• ;milliachemist , you are right about the buildup, however when I read "deep conditioner" I presume it is not for everyday use, besides you don't have to use that much. BTW, do you have a lit.ref. for the buildup of amodimethicone? There is so much nonsense on the internet regarding this matter.
  • Chemist77Chemist77 Member, PCF student
    Well to some extent I agree with you @David as there is too much negative publicity for the old to enable the entry a new hero to arrive :D but there is in fact a build up in the form of a film which stays on the hair through several washings but on the upside it repels further build up and since the film is transparent, it provides a shiny appearance too. The film supposedly locks the moisture too.
    Depends on the formulator what to choose.
  • If you claim ''deep'' or ''intense'' on your products you must prove the efficacy at first...In order to get a deep effect you need to get in to the cortex layer of the hair...

    There are several ingredients that can penetrate into the cortex...Hydrolyzed Wheat Protein is one of them...You can try Coconut Oil, Panthenol or Cetrimonium Bromide instead...

    %5 Cetyl Alcohol and %2-3 Behentrimonium Chloride give you a nice conditioning effect but there might be some stability problems...Add some GMS to the formulation...On the other hand using pq-10 above 0,5 leaves hair sticky and heavy....It is very hard to get rid of pq-10 residue on hair...
  • DavidDavid Member
    edited December 2014
    pepe . I don't think you have to prove anything since "deep" and "intense" have no exact meaning. And why should Cetrimonium Bromide penetrate deeper into the cortex than behentrimonium chloride?
  • Are you aware of new EU cosmetic regulation David ??? You have to prove every claim you write on the label...Can you tell me please what if I write ''deep moisturizing'' instead of ''moisturizing'' on the label??


    I can show you tens of article about it...
  • Correct me if I am wrong,

    Amodimethicone is one of the hard to wash but not really build up silicones right?

    Won't the first layer just repel the second layer?

    So, you would need anionic or zwitterionic surfactants but it would at least not build up too much.

    If sold together with a weekly clarifier it would be a pretty awesome product, best of both worlds and it would also appeal to the "nopoo" people.


    (sorry we used some of these things to grow embryos so my knowledge is very basic)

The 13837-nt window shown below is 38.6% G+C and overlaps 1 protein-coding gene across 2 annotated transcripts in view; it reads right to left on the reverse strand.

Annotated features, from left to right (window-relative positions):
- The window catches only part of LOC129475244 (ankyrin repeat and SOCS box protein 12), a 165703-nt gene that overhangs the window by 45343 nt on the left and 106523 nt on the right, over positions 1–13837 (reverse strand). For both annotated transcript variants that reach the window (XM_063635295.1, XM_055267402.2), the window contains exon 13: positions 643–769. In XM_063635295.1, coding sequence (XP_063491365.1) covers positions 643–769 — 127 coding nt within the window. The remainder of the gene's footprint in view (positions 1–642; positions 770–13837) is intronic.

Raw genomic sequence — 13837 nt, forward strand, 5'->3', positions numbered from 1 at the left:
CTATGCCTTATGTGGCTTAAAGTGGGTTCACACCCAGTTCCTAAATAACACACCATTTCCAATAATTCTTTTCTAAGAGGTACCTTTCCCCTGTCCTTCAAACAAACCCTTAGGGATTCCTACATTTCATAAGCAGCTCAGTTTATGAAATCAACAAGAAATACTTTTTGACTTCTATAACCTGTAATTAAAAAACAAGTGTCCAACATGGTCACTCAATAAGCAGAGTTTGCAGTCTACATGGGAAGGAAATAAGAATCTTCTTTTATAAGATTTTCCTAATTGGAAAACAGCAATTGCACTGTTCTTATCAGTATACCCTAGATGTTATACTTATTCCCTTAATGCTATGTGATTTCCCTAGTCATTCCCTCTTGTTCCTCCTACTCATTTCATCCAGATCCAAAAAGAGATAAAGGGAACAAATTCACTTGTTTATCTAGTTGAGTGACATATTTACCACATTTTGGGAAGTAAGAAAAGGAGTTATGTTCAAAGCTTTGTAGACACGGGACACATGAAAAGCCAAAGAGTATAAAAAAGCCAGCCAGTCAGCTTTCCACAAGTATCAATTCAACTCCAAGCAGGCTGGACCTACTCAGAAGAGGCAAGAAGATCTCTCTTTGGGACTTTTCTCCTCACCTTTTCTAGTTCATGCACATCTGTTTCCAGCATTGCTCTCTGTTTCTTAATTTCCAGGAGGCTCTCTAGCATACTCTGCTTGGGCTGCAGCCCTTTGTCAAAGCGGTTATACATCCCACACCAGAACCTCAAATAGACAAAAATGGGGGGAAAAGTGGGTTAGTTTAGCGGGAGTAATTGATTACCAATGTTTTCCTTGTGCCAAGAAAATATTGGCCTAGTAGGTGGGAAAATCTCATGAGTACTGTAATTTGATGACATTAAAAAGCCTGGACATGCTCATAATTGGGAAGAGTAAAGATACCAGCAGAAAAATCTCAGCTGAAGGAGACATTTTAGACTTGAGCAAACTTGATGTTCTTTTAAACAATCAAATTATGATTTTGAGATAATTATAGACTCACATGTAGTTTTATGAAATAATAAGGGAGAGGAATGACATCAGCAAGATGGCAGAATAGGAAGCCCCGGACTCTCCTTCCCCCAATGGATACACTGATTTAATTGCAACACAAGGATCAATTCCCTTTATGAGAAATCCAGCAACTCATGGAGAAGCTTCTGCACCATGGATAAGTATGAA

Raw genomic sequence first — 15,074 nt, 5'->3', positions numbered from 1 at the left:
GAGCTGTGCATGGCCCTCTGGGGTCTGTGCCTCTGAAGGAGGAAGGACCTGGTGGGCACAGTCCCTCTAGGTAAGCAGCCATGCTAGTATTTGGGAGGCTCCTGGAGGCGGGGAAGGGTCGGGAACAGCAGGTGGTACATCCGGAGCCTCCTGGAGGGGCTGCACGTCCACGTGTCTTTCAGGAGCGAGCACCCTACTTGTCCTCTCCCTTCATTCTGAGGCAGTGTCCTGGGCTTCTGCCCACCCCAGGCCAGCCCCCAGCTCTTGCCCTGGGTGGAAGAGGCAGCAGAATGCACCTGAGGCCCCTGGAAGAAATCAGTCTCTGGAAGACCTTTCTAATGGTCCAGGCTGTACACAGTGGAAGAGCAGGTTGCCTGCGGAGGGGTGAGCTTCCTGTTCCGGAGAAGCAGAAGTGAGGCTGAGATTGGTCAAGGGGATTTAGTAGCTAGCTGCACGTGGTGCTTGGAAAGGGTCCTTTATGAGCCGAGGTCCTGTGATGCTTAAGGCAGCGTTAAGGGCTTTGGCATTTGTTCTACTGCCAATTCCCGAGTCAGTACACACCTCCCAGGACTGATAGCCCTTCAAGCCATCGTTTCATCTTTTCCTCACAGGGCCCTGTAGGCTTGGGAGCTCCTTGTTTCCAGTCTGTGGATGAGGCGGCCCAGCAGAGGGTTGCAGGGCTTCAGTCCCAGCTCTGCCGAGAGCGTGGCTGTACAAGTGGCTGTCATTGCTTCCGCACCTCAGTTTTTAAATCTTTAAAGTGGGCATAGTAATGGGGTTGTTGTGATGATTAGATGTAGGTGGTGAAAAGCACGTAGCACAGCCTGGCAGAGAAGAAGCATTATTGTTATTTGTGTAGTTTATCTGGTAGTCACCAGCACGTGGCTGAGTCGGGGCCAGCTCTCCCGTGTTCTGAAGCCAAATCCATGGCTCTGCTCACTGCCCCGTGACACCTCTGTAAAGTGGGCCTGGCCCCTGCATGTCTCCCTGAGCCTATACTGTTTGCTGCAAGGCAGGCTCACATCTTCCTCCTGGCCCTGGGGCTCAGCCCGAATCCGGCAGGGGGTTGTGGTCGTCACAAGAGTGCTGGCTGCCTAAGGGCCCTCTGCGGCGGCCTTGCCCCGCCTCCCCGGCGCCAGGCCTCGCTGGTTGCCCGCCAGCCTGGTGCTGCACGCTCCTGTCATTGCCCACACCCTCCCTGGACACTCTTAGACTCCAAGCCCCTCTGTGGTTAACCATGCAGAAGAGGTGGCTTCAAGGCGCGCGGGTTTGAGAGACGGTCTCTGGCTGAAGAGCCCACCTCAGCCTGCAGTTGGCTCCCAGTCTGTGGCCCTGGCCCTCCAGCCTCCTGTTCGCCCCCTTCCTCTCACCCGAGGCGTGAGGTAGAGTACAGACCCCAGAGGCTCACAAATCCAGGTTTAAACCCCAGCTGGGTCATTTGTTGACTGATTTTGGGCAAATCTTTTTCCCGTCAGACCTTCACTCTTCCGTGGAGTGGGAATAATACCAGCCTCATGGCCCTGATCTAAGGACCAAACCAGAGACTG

• pepe well I don't say that I am a claim expert, just want to learn, but I still don't think there is a legal difference if you write "moisturizing" or "deep/intense moisturizing". How deep is deep? How intense is intense?  And regarding CTAB I am still not convinced. Of course the molecule is shorter and has more probability to penetrate but it is still quite large..you will have to show me ten more articles! :)

  • DavidDavid Member
    edited December 2014
    Correction: Here is a scientific background for CTAB penetration 

    However I found no info on BMTS except blogsites where they claim BMTS also penetrates...

  • PerryPerry Administrator, Professional Chemist
    @pepe - "Can you tell me please what if I write ''deep moisturizing'' instead of ''moisturizing'' on the label??"


    There are no specific rules on how you substantiate claims so it is up to every company to come up with some rational on how they substantiate a claim.  If you make the claim 'deep moisturizing' you could simply show that one of the ingredients you use penetrates hair and the support for the claim is satisfied.  
  • @pepe cuticule layer is like fish scales when u have healthy hair these scales are closed , but when ur hair is damaged and dry these scales are opened and every material could peneterat to inner layer(cortex). so I dont think so peneterating depends on ur kind of material....
  • DavidDavid Member
    edited December 2014
    good point nasrins , there is of course a limit in molecule size which can penetrate, like for example the article above describes the PQ-10 will unlikely penetrate. I just don't think there is a large difference between C16 and C22, as the blog-site referred to above assumes. There are other more important factors.
  • PerryPerry Administrator, Professional Chemist
    I doubt anyone could demonstrate a penetration difference between a C16 and a C22 molecule.  Perhaps there is some theoretical difference but not a practical one.